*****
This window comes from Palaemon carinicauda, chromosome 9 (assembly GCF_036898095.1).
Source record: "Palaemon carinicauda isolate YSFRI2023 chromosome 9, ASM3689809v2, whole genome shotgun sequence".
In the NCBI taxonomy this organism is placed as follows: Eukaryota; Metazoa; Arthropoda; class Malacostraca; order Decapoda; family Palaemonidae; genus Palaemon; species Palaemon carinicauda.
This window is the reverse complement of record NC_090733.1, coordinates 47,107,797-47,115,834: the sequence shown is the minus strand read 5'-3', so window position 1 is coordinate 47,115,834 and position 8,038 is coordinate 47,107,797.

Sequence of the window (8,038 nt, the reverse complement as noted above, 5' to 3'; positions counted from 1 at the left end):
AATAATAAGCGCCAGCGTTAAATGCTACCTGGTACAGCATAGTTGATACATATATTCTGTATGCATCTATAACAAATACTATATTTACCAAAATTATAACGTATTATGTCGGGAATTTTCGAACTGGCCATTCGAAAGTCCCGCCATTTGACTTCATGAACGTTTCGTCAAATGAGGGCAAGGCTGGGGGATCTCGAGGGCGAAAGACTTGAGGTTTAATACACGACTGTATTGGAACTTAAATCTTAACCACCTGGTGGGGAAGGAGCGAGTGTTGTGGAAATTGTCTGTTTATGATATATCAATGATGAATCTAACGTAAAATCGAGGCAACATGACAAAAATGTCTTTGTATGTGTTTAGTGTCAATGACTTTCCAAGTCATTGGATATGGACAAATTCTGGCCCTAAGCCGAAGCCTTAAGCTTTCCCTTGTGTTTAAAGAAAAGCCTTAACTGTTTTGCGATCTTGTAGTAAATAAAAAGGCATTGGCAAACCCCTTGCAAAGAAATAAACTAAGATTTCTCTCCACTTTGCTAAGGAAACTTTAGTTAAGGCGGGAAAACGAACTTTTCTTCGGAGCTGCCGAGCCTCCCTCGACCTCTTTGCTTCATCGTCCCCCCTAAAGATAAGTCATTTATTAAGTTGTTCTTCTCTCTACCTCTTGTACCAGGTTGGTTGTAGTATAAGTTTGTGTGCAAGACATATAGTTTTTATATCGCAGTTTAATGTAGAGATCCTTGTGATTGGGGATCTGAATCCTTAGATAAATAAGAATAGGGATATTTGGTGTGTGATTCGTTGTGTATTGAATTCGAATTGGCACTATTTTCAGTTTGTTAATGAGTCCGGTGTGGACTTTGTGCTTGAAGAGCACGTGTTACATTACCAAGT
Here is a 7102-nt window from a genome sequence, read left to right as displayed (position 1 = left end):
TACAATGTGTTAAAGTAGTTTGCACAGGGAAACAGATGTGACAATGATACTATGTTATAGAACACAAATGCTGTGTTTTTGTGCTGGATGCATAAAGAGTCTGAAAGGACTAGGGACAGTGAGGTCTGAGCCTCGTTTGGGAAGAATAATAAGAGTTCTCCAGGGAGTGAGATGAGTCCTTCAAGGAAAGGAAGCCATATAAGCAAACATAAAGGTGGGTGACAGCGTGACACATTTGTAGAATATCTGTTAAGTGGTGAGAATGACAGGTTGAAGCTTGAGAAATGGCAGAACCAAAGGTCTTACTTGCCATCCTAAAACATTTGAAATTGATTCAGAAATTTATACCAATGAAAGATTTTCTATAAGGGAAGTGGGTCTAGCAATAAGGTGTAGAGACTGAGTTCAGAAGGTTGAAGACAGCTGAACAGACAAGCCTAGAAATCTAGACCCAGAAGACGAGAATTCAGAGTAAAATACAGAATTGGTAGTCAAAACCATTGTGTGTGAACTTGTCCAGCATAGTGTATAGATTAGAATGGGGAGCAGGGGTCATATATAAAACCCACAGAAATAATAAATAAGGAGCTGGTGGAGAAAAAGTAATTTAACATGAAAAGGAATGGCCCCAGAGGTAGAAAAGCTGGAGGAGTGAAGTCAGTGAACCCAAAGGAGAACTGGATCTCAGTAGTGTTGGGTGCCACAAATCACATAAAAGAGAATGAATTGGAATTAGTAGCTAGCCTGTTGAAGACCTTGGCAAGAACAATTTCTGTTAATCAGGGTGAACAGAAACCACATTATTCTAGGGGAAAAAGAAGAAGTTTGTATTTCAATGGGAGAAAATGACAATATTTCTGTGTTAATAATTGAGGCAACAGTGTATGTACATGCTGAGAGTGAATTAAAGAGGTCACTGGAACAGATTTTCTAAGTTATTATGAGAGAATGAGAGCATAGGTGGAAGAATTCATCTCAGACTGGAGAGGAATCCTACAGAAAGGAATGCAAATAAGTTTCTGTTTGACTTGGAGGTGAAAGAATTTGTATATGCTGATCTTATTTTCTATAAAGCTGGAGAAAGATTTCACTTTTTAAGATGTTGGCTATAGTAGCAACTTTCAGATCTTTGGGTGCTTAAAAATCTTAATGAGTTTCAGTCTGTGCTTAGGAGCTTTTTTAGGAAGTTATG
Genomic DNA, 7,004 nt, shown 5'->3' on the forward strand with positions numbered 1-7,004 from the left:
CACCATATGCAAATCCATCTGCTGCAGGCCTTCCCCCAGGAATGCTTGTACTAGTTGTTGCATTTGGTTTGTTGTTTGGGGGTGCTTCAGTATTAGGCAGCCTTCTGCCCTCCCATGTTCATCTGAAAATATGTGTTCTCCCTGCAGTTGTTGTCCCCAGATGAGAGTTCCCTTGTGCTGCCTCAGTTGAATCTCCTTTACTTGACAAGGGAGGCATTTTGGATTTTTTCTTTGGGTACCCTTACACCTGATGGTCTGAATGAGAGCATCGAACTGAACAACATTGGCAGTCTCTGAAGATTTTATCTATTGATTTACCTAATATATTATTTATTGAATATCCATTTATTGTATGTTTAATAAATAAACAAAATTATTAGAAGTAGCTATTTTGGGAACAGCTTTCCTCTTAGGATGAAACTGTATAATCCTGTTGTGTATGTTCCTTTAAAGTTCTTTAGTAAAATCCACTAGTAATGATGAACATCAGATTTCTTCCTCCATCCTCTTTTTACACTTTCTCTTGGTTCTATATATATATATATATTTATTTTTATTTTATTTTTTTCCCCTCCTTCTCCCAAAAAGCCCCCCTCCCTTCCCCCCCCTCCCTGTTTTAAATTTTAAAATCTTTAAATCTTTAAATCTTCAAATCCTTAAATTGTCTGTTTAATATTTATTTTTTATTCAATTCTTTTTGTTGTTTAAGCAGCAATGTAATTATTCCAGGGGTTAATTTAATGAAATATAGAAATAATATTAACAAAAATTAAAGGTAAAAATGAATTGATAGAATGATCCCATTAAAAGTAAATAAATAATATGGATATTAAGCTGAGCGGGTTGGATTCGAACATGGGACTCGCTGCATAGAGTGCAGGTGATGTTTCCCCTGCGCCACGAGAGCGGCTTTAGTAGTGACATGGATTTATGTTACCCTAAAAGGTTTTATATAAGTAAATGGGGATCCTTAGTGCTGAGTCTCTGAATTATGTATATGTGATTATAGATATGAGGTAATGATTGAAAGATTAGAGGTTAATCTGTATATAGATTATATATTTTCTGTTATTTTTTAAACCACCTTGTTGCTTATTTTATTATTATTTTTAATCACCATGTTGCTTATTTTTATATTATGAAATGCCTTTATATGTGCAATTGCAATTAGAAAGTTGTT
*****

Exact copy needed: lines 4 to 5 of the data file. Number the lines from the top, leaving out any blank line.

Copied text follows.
This window is the reverse complement of record NC_090733.1, coordinates 47,107,797-47,115,834: the sequence shown is the minus strand read 5'-3', so window position 1 is coordinate 47,115,834 and position 8,038 is coordinate 47,107,797.

Sequence of the window (8,038 nt, the reverse complement as noted above, 5' to 3'; positions counted from 1 at the left end):